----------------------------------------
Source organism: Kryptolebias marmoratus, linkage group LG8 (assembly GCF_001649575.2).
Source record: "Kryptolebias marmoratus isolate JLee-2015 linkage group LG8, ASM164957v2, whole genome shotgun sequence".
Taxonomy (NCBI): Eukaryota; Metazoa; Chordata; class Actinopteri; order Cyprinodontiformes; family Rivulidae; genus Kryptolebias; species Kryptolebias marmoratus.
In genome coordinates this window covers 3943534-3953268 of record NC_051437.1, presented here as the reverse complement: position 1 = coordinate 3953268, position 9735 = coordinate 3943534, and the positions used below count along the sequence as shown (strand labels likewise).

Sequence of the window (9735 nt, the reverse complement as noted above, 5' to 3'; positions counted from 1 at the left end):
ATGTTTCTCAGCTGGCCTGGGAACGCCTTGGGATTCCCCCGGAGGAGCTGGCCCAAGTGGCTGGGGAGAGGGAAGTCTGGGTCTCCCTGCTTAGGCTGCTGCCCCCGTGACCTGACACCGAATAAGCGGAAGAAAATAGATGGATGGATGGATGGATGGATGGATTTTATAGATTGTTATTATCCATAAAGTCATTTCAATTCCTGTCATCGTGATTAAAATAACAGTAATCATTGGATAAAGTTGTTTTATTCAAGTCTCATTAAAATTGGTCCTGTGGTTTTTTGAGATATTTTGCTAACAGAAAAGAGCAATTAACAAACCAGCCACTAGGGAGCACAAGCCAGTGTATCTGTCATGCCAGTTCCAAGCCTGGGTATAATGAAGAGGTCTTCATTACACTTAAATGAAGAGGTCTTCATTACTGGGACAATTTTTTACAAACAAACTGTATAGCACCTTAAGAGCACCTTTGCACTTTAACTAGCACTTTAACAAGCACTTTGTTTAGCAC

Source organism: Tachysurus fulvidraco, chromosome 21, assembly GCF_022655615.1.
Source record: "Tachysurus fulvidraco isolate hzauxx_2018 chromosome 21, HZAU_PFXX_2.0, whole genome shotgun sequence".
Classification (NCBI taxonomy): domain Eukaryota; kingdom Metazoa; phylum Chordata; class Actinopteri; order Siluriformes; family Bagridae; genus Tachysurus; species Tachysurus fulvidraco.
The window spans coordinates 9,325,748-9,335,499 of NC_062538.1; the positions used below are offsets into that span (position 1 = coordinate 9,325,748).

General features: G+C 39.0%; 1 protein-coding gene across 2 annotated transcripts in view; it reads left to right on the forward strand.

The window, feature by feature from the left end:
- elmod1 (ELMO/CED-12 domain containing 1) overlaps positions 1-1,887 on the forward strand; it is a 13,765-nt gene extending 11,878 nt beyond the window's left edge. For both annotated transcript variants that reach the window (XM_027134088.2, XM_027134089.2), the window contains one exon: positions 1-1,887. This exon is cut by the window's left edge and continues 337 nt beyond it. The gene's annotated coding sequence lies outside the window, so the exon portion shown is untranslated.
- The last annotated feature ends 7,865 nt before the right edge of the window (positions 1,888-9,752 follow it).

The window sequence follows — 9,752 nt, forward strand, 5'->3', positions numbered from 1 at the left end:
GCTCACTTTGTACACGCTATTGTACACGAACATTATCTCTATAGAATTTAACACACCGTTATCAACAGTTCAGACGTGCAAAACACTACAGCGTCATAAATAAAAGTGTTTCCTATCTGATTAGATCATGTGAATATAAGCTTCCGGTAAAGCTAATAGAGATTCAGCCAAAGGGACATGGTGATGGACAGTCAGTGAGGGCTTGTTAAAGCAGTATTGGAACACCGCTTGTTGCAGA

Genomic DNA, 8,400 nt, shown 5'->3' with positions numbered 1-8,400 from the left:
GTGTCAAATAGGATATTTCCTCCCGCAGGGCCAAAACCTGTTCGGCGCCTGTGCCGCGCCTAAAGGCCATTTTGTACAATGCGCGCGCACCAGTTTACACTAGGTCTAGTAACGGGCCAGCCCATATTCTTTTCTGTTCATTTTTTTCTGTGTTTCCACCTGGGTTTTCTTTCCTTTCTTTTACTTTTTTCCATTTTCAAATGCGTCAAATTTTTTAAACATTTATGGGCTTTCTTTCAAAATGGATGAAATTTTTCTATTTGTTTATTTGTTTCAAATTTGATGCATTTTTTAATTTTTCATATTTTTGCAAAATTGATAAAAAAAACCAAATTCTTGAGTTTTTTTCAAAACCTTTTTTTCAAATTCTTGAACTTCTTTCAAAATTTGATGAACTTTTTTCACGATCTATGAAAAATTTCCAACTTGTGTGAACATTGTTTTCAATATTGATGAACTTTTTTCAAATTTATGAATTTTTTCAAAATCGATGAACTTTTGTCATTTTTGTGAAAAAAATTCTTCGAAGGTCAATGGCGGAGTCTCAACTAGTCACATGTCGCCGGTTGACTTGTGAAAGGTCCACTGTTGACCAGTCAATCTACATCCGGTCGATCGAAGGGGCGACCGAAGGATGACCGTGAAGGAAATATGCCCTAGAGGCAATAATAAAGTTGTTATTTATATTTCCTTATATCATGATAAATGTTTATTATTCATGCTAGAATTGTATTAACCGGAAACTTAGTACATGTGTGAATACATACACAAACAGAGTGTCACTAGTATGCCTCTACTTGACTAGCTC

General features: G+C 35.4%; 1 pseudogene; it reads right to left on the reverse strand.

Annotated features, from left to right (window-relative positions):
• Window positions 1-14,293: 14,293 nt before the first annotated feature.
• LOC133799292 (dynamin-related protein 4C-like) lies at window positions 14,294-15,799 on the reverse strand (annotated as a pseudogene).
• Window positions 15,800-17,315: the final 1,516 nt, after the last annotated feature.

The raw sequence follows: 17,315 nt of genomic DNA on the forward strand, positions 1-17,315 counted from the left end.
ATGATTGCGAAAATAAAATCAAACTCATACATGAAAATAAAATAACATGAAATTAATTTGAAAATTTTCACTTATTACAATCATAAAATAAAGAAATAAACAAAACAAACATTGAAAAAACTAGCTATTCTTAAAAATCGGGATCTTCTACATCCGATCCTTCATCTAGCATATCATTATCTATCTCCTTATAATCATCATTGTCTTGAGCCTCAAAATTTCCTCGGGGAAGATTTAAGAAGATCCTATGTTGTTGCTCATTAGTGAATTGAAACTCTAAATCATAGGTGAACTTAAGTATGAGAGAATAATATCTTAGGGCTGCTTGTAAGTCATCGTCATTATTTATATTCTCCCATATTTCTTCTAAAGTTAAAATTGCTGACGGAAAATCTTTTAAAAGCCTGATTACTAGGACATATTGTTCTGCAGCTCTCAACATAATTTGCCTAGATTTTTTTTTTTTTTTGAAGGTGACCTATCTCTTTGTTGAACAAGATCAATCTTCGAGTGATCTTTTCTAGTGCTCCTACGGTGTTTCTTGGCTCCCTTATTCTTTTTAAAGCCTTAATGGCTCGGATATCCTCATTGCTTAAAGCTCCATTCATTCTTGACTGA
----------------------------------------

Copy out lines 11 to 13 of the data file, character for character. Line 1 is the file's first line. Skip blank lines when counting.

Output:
General features: G+C 39.0%; 1 protein-coding gene across 2 annotated transcripts in view; it reads left to right on the forward strand.

The window, feature by feature from the left end:
- elmod1 (ELMO/CED-12 domain containing 1) overlaps positions 1-1,887 on the forward strand; it is a 13,765-nt gene extending 11,878 nt beyond the window's left edge. For both annotated transcript variants that reach the window (XM_027134088.2, XM_027134089.2), the window contains one exon: positions 1-1,887. This exon is cut by the window's left edge and continues 337 nt beyond it. The gene's annotated coding sequence lies outside the window, so the exon portion shown is untranslated.